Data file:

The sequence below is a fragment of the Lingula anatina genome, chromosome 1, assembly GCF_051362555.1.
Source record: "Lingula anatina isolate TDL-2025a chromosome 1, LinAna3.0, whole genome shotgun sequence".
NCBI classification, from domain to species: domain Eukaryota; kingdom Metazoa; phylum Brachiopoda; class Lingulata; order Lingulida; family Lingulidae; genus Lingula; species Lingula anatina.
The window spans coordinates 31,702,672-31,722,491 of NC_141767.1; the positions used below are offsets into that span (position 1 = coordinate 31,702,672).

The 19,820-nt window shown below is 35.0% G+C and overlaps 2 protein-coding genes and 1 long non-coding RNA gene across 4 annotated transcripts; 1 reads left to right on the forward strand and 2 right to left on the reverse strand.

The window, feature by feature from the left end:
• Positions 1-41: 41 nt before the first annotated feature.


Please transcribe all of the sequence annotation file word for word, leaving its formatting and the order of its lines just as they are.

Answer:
The sequence below is a fragment of the Lingula anatina genome, chromosome 1, assembly GCF_051362555.1.
Source record: "Lingula anatina isolate TDL-2025a chromosome 1, LinAna3.0, whole genome shotgun sequence".
NCBI classification, from domain to species: domain Eukaryota; kingdom Metazoa; phylum Brachiopoda; class Lingulata; order Lingulida; family Lingulidae; genus Lingula; species Lingula anatina.
The window spans coordinates 31,702,672-31,722,491 of NC_141767.1; the positions used below are offsets into that span (position 1 = coordinate 31,702,672).

The 19,820-nt window shown below is 35.0% G+C and overlaps 2 protein-coding genes and 1 long non-coding RNA gene across 4 annotated transcripts; 1 reads left to right on the forward strand and 2 right to left on the reverse strand.

The window, feature by feature from the left end:
• Positions 1-41: 41 nt before the first annotated feature.